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Cover Story : A Sense of Hope : Long Beach has enlisted schools, the police, the Boys and Girls clubs, and the YMCA in an effort to reach out to at-risk kids in some of the city's toughest areas and give them . . .

August 04, 1994|SUSAN PATERNO | SPECIAL TO THE TIMES

Javier Collado, 15, a good kid with hard-working parents, lives in one of Long Beach's poorest, most violent neighborhoods. Bodies are found in dumpsters, crack houses are as common as liquor stores and youthful rebellion can lead to a prison term or a pine box.

At one point, Javier seemed destined to become another crime statistic. He began staying out until midnight, failing at school and ignoring his parents' pleas to stay off the streets.

All that changed, though, when he joined a basketball team at the downtown YMCA and found a friend in Bob Cabeza, the YMCA director. Cabeza helped Javier reconcile with his parents and encouraged him to improve his grades and behavior. Today, Javier is a tutor for the younger neighborhood kids and hopes to go to college.

Javier and other teens who are in danger of going astray have spurred the city of Long Beach to join forces with agencies such as the YMCA to provide youth programs in some of the city's worst neighborhoods.

City workers are turning vacant lots into playgrounds and roaming neighborhoods in vans filled with sports equipment so kids can play in places without parks or fields.

They're organizing teen-agers to pick up trash and erase graffiti. They're offering art classes, midnight basketball games and workshops to help kids find jobs.

Officials have enlisted the schools, the police, the Boys and Girls clubs and foundations--tapping into existing programs, like the one at the YMCA, and creating new ones.

This comprehensive effort will serve as a model for other cities, said Ce Etta Crayton, associate professor in the department of leisure studies at Cal State Long Beach.

"Youthful crime will affect everyone as these kids become adults," she said. "What Long Beach is doing is realizing that kids need attention, so they're providing more programs for youth at risk."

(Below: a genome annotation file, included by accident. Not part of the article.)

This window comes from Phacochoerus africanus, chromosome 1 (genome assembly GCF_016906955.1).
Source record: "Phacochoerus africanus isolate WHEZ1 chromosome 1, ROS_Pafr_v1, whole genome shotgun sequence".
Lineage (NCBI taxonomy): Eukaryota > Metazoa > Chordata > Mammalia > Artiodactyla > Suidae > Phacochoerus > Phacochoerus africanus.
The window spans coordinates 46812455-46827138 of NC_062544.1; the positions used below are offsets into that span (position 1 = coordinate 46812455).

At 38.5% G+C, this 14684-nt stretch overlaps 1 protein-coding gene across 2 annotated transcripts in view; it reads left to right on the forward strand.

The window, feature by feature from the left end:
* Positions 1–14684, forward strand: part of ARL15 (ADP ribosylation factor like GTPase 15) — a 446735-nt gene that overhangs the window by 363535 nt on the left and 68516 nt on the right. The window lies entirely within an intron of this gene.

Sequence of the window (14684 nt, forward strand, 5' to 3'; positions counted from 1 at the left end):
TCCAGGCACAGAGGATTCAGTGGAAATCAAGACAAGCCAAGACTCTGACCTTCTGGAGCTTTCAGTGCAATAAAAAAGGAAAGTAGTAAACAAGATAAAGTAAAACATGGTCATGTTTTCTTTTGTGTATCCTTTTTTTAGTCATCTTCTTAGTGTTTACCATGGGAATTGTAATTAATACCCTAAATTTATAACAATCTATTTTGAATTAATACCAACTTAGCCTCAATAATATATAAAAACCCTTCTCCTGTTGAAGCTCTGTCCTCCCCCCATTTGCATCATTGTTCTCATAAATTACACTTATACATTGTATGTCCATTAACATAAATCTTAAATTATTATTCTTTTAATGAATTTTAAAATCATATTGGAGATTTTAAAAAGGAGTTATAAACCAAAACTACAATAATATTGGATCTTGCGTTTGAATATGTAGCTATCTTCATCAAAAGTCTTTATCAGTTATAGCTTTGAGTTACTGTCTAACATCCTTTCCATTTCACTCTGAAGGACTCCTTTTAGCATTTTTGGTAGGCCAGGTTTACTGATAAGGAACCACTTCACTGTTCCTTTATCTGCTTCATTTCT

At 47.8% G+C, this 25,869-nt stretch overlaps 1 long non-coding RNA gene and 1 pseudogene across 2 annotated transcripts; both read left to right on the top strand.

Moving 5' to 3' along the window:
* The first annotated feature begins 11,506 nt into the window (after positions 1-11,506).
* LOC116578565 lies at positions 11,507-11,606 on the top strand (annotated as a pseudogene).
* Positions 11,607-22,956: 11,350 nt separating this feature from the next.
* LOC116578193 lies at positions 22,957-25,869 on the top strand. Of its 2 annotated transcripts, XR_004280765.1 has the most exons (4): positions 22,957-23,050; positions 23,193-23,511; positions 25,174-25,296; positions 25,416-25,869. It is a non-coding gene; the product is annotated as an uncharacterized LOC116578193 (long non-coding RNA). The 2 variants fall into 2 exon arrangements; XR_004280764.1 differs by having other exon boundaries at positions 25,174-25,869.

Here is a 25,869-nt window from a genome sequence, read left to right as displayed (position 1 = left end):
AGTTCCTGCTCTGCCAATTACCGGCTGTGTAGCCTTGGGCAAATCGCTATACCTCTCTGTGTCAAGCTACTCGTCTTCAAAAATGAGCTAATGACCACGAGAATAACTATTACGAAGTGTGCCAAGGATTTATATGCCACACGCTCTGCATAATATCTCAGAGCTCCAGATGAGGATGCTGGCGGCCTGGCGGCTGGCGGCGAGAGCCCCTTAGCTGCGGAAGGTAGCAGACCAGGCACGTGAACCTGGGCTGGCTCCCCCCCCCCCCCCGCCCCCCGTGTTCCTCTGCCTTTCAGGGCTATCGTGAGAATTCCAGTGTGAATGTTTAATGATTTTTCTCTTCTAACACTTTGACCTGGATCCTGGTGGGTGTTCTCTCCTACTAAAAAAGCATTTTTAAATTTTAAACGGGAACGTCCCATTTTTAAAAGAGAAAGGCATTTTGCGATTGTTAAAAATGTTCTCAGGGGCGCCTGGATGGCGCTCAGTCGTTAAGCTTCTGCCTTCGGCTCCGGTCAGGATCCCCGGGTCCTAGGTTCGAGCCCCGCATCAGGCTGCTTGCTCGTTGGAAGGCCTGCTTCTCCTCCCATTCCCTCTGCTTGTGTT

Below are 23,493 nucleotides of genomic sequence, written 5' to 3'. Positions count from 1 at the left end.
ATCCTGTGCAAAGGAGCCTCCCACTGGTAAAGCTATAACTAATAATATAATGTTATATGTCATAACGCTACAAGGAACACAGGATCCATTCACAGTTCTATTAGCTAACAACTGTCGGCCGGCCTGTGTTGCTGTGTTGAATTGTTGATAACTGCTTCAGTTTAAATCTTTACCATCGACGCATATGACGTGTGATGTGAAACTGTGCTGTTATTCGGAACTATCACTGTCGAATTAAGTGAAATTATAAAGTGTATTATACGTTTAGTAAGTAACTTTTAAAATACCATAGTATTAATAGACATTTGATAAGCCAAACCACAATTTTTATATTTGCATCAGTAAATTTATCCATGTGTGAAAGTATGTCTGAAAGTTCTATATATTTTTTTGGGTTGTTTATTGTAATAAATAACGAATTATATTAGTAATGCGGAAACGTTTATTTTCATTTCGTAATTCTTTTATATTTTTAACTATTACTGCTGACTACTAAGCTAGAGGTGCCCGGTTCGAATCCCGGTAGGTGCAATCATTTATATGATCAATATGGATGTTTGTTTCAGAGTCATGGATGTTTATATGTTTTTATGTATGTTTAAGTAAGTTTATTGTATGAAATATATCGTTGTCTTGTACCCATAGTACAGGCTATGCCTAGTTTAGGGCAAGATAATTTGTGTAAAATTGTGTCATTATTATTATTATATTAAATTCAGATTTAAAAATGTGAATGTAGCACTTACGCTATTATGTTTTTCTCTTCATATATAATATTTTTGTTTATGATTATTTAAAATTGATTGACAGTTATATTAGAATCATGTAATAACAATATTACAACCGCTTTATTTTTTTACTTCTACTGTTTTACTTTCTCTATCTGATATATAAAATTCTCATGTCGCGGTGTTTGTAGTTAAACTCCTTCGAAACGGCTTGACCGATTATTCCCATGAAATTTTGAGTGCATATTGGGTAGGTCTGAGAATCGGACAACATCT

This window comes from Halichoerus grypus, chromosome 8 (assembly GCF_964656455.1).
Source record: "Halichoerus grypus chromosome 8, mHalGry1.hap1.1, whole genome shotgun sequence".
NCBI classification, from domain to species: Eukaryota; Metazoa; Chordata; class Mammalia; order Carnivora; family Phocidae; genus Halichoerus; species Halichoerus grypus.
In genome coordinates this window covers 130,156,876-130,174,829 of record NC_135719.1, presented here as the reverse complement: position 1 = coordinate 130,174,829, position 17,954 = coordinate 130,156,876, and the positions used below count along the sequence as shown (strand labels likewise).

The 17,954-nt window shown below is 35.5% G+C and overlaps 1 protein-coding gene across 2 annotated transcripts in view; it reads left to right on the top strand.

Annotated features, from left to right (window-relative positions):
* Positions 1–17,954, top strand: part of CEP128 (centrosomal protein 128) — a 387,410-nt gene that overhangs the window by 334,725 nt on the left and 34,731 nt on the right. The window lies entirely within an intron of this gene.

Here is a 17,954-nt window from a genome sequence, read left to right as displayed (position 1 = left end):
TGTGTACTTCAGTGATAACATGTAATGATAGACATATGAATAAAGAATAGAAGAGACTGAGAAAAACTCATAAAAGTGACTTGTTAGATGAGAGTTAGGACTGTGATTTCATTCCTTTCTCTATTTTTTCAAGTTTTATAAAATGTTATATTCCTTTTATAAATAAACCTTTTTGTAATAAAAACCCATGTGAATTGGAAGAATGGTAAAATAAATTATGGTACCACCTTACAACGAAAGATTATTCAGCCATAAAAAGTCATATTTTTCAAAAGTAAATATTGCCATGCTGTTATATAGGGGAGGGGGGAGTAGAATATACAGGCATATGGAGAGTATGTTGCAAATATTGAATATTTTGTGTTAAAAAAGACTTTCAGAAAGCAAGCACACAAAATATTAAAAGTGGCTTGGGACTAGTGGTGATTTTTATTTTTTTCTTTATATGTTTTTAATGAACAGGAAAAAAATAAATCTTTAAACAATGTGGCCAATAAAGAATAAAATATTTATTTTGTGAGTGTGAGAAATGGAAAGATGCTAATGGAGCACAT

In the most disadvantaged neighborhoods, mostly on the city's western section, bars cover the windows and doors on rows and rows of apartment buildings, graffiti mars walls and bus benches, and more than a quarter of the families live below the federal poverty level. On any given day, private and public child welfare workers battle the forces of poverty in these crowded, poor and violent neighborhoods.

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On Mondays and Tuesdays in MacArthur Park, at Anaheim Street and Walnut Avenue, the park's drill team practices maneuvers for its next competition under the guidance of a part-time counselor. At the downtown YMCA and at three schools within walking distance, youths spend a couple of hours a day with neighborhood children, tutoring, talking and playing games.

Behind a bail bondsman's shop at 3rd Street and Magnolia Avenue, a city worker arrives in a van with portable play equipment and transforms a raggedy plot of land into basketball courts filled with chattering children. At Martin Luther King Jr. Park, city recreation leader Connie Odon can be found daily counseling girls about everything from sex to child abuse.

The city began mobilizing its efforts four years ago, at a time when the crime rate was soaring and the recession began depleting city coffers. The recreation department alone faces a 9.1% reduction this year in funds that pay for park programs and youth services. But the city has vowed to preserve services for the children who need it most, even if the cuts will mean fewer staff members, weedy parks with brown grass and delays in repairing aging buildings.

"We put youth first. If any investment is going to be made, it's going to made in young people," said Kelton Reese, superintendent for the community parks program. "We have a problem with youth. They are the future and we have to deal with the problem in a positive way."

Every day, Tyrone Malone, 15, arrives at the downtown YMCA in the morning and collects his charges, 10 elementary school students who live nearby in a neighborhood where nearly half of the residents are supported by welfare. From hundreds of applicants, the YMCA selected Tyrone to be one of 40 high school and college leaders in the Youth Club Collaborative Program for At-Risk Kids, what YMCA director Cabeza calls "an inner-city Peace Corps." Tyrone acts as counselor, mentor, tutor and role model for the black, Latino and Asian children assigned to him during summer day camp.

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Tyrone relates to the children, Cabeza said, because he is growing up in similar circumstances. Before settling in Long Beach, Tyrone moved seven or eight times. He walks 30 minutes from his house to the Y because he cannot afford bus fare. Three of his six brothers and sisters live with him and his mother, who is unemployed. He rarely sees his father, who lives in Riverside County, he said.

Tyrone said his younger brother, now 13, hit a pregnant teacher and has been in juvenile hall and a group home for the last two years.

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